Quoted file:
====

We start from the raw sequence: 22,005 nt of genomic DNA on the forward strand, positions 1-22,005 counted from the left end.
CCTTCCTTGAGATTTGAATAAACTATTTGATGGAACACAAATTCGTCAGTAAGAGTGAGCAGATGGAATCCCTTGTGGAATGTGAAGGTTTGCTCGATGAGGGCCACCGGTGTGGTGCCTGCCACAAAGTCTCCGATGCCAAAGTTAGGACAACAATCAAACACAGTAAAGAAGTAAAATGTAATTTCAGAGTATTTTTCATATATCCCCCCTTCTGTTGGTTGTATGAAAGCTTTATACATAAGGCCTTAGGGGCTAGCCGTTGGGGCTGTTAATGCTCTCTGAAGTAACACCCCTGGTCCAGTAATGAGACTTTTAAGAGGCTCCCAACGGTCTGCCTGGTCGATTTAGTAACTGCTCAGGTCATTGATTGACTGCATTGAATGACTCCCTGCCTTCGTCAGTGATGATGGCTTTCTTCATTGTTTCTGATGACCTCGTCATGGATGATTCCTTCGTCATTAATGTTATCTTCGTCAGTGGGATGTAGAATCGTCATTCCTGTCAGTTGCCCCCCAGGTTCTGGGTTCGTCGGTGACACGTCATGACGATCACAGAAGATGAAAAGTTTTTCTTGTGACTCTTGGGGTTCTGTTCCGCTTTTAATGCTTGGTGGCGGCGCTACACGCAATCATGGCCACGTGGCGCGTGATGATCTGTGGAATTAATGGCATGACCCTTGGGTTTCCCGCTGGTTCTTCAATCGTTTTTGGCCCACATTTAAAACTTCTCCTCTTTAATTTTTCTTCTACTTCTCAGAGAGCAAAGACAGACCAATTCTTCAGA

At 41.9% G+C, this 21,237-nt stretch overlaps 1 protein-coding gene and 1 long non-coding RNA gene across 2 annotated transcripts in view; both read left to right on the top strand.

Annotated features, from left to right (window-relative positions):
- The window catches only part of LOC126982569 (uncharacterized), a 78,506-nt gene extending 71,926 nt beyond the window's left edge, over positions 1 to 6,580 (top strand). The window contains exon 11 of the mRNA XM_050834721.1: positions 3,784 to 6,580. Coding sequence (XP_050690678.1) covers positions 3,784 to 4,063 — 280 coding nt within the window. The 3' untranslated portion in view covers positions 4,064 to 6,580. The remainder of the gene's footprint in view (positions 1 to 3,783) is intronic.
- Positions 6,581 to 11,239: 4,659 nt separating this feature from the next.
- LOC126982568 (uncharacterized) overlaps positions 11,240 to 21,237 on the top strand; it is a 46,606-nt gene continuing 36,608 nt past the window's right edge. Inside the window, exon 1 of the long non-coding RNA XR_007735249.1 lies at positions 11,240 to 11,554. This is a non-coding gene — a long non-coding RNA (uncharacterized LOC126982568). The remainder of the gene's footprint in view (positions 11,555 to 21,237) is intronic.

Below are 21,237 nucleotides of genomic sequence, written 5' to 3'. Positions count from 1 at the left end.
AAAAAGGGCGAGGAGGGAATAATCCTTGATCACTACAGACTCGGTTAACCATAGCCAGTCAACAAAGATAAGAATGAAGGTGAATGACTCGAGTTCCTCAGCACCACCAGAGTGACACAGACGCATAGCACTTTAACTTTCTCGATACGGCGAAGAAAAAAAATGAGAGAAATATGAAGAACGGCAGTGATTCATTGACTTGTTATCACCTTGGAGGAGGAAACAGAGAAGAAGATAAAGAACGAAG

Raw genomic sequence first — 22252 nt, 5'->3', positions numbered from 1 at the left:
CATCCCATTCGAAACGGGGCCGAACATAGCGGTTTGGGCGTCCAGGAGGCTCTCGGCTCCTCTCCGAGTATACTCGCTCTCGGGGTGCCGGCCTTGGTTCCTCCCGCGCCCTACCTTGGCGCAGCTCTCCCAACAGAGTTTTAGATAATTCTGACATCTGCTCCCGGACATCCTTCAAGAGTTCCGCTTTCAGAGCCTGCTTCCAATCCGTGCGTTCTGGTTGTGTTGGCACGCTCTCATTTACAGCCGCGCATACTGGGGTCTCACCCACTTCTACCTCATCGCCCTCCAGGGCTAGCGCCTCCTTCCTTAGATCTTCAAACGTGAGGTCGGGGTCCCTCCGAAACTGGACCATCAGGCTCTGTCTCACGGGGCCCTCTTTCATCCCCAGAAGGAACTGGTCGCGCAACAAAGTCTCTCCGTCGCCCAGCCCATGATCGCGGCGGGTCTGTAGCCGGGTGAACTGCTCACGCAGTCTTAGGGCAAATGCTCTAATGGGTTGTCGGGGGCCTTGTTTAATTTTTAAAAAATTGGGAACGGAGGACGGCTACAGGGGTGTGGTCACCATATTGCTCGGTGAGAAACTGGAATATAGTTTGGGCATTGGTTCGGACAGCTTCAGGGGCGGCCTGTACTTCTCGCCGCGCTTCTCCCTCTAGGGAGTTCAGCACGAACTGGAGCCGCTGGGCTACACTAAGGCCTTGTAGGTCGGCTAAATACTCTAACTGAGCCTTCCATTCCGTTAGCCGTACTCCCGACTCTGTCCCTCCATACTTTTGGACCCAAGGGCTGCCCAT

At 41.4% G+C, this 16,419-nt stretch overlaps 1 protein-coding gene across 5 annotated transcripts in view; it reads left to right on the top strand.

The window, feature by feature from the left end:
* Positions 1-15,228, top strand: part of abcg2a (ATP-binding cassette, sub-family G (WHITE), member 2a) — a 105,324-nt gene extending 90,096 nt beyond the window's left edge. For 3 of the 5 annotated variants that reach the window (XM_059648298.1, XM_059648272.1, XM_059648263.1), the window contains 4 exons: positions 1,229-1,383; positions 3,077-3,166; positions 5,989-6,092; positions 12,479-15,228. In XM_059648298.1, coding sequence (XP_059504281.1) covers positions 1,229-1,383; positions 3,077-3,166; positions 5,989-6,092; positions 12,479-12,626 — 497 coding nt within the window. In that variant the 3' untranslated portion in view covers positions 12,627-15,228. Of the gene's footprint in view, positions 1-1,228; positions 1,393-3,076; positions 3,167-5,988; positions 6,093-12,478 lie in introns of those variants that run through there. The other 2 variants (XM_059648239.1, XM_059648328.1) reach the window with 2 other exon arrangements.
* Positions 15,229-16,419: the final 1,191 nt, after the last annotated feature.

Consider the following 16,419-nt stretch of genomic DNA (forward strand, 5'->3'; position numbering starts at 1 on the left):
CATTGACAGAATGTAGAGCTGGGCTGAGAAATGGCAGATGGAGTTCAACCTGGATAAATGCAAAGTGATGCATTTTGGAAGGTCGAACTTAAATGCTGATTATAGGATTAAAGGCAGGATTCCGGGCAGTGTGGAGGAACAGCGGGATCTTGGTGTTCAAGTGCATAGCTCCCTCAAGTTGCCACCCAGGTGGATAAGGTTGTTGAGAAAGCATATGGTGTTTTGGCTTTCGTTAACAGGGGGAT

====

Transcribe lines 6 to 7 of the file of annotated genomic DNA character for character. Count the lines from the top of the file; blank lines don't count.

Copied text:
- Positions 6,581 to 11,239: 4,659 nt separating this feature from the next.
- LOC126982568 (uncharacterized) overlaps positions 11,240 to 21,237 on the top strand; it is a 46,606-nt gene continuing 36,608 nt past the window's right edge. Inside the window, exon 1 of the long non-coding RNA XR_007735249.1 lies at positions 11,240 to 11,554. This is a non-coding gene — a long non-coding RNA (uncharacterized LOC126982568). The remainder of the gene's footprint in view (positions 11,555 to 21,237) is intronic.